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Elinor Constable — “If you want me out of the Foreign Service, you have to fire me”

Elinor Constable had an illustrious career in the State Department from 1955 until 1993, serving not only as Ambassador to Kenya from 1986 to 1989 but also as the first woman Principal Deputy Assistant Secretary of the Economic Bureau and as Assistant Secretary in the Bureau of Oceans, International Environmental and Scientific Affairs (OES). She […]


Diplomats by training, if not by disposition, are calm, level-headed types. They may be called on to deliver a harsh message about your human rights situation or those tanks amassing on the border but will do so in a polished, genteel manner. “A diplomat is someone who can tell you to go to hell in […]

Yeltsin Under Siege — The October 1993 Constitutional Crisis

For Russians, it was yet another dramatic confrontation which played out in the streets of Moscow, one which marked the growing frustration many people had with their elected President. The constitutional crisis of 1993 was a political stand-off between Russian President Boris Yeltsin and the Russian Parliament that was resolved by military force. The relations […]

Posted in A Moment in U.S. Diplomatic History, Europe, Russia/Soviet Union Tagged , |
Egos and Architecture — The Joys of Embassy Building in the 1980s

The design of U.S. embassies has swung through varying phases over the past several decades. Some embassies, such as the one in Athens, were designed by world-renowned architects like Walter Gropius. Security concerns beginning after the Embassy Beirut bombing in 1983 led to the construction of embassies with blast-proof walls and long setbacks, which were […]

Posted in A Moment in U.S. Diplomatic History, Humorous, Middle East, South Central Asia Tagged , , |
“The Worst Day” — 9/11 and the International Response

“It was the worst day we have ever seen, but it brought out the best in all of us.” –Senator John Kerry In the hours and days after the tragic attacks of September 11, 2001, nations across the world gathered in solidarity and commiseration for those who had lost their lives. The assaults on both […]

Posted in A Moment in U.S. Diplomatic History, Europe, Middle East, Military, Public Diplomacy, Terrorism, Western Hemisphere Tagged |
An Iraq War Dissent

In 2001 Ann Wright served as the first political officer in the newly reopened U.S. Embassy in Kabul. Two years later she was one of three diplomats to publicly resign from the Foreign Service due to disagreements with the Bush Administration’s foreign policy on Iraq and other issues. Prior to her resignation Wright had a […]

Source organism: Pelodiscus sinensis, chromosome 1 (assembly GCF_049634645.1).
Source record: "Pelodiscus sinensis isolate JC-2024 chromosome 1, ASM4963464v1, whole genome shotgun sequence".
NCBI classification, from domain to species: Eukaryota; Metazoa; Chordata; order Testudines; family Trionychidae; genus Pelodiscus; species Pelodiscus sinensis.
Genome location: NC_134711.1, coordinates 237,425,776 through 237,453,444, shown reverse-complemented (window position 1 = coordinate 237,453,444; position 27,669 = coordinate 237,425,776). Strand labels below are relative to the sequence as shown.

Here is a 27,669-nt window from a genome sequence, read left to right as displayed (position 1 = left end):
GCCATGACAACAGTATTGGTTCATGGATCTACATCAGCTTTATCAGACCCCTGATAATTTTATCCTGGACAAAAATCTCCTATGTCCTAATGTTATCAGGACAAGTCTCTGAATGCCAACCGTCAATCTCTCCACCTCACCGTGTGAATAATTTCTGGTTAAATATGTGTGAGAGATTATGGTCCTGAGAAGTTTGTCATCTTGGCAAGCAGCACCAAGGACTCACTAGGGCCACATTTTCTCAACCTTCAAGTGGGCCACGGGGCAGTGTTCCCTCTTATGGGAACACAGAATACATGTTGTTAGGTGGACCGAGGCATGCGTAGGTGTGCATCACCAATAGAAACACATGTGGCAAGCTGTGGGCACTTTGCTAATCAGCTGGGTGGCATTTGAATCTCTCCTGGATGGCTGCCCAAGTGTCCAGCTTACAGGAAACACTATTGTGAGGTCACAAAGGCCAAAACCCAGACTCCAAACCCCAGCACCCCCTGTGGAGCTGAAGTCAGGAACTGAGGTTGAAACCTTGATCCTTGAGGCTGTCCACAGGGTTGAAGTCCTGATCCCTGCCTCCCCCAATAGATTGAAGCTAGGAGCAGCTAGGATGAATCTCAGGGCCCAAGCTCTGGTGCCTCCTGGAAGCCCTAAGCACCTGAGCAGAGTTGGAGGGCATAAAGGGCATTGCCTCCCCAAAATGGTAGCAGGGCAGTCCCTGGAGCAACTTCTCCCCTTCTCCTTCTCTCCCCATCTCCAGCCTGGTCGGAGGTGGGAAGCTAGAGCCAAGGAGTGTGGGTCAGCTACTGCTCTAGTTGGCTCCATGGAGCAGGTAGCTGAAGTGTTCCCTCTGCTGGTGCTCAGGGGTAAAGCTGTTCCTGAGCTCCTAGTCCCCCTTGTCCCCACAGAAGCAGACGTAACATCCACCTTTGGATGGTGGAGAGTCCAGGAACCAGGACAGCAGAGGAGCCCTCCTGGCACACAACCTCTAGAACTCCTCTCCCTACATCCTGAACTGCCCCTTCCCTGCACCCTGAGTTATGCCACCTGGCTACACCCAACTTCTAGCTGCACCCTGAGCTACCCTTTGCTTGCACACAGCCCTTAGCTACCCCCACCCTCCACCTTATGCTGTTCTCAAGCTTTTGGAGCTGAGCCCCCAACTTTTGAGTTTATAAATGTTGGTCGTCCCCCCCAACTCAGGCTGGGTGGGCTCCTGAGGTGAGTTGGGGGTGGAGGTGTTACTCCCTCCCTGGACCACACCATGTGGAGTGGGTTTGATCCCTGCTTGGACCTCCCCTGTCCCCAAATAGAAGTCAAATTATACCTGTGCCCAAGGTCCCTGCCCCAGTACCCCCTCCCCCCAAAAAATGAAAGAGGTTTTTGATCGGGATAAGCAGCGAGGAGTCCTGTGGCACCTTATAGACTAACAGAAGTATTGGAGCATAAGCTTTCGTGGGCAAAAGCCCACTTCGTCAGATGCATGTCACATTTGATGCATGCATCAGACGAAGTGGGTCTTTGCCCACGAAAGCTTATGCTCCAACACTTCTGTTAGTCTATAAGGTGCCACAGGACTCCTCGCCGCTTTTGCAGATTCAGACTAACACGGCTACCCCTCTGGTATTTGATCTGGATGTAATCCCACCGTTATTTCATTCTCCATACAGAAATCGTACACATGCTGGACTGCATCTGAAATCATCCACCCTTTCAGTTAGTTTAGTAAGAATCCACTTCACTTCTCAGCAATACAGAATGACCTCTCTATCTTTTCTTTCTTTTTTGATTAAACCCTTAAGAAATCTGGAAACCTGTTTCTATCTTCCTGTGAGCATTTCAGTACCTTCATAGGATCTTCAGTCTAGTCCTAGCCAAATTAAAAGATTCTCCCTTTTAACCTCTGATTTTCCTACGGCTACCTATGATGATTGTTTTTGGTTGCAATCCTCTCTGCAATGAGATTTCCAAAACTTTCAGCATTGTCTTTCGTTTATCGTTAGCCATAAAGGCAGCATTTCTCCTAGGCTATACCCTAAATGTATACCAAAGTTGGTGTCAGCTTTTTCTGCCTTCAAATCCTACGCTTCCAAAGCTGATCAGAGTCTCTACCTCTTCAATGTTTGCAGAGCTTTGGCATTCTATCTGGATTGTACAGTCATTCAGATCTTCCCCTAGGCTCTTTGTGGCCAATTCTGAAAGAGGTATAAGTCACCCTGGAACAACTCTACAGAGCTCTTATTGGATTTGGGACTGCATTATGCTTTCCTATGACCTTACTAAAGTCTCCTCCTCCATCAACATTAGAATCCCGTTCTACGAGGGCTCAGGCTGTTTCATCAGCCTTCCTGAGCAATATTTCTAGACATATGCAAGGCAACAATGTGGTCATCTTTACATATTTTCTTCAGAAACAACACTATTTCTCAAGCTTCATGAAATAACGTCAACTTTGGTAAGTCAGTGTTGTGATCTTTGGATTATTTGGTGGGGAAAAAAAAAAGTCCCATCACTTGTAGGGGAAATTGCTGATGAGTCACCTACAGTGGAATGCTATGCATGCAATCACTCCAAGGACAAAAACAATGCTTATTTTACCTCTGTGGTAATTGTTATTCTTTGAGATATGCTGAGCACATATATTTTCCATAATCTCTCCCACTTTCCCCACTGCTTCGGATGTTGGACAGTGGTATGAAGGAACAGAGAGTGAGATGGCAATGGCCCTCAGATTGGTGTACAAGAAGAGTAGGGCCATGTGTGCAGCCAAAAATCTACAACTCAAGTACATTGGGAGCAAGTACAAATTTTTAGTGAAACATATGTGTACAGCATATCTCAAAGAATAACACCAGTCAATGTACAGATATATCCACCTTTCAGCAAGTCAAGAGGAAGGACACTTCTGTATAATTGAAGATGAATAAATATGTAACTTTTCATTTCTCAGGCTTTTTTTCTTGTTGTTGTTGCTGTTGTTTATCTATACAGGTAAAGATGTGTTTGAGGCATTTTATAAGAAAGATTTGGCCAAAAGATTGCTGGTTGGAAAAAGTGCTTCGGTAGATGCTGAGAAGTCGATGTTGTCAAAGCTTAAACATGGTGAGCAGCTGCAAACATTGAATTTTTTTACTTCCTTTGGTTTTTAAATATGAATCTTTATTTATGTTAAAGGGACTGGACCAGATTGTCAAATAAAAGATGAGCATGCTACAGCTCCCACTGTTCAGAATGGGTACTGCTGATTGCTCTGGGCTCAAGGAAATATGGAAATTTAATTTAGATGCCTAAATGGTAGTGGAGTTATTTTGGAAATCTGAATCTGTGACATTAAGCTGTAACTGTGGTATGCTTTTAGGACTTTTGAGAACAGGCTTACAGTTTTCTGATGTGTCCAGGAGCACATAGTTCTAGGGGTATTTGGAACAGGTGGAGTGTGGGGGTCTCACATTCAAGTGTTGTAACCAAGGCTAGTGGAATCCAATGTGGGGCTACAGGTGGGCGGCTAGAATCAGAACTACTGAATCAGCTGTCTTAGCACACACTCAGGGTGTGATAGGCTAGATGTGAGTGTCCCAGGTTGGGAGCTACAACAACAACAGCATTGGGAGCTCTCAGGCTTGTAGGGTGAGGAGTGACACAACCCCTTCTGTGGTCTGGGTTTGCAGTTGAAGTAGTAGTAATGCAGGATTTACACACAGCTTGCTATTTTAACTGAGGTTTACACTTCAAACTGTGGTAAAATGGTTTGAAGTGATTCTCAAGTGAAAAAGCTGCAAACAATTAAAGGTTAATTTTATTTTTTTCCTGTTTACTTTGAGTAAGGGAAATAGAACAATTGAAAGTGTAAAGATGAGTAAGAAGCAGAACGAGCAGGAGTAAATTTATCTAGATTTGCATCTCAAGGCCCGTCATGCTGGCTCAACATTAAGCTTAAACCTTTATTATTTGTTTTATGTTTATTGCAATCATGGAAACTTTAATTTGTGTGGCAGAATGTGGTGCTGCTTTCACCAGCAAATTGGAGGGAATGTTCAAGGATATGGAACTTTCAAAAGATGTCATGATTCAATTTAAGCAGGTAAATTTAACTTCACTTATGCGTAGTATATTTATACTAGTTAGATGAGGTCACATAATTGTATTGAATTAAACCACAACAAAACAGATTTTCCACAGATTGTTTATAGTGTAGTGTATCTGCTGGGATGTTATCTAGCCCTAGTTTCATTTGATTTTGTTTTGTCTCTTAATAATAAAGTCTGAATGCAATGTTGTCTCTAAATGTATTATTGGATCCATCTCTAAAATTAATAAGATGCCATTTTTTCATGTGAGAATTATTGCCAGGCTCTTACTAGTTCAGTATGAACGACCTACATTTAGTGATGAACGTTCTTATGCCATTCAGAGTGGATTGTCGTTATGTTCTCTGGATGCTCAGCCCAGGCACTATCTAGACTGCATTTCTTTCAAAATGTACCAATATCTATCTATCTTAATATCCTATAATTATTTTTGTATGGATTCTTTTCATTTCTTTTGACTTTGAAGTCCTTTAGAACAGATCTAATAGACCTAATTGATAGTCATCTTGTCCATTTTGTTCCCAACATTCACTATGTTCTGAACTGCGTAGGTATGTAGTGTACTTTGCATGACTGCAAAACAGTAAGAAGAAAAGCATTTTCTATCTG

Posted in A Moment in U.S. Diplomatic History, Foreign Service, Human Rights, Middle East, Military, Women and Minority FSOs Tagged , |
Today in History

Find articles about diplomatic events from each day of the year Here’s a handy calendar of events linked to Moments in U.S. Diplomatic History. Remember, this is not a complete list of all Moments, only those tied to a specific date.  

Posted in A Moment in U.S. Diplomatic History Tagged , |
A Soul Filled with Shame –The Rwandan Genocide, April 7- July 18,1994

A colony of Belgium until 1962, Rwanda became dominated politically by the minority Tutsis. During the independence movement, the majority Hutus seized control of the government, killing thousands of Tutsis and forcing even more into exile. Many fled to Burundi and Uganda as refugees. Tensions between the two ethnic groups continued to fester over the […]

Posted in A Moment in U.S. Diplomatic History, Africa, Human Rights, Women and Minority FSOs Tagged , , , , |
Donn Piatt

Back to Diplomats and Diplomacy Donn Piatt: Gadfly of the Gilded Age “Told through the life of an extraordinary character, Peter Bridges’s book has given us a fascinating and carefully documented picture of nineteenth century America, warts and all. Sadly, the warts persist to this day.” THOMAS M. T. NILES, former U.S. assistant secretary of state for […]

Distinguished Service

Back to Diplomats and Diplomacy Distinguished Service: Lydia Chapin Kirk, Partner in Diplomacy, 1896–1984 When her husband, Alan Kirk, was offered the assignment of U.S. naval attaché in London in 1939, Lydia Chapin Kirk packed up her family and embarked on a lifelong journey, one in which she became a firsthand witness to the extraordinary […]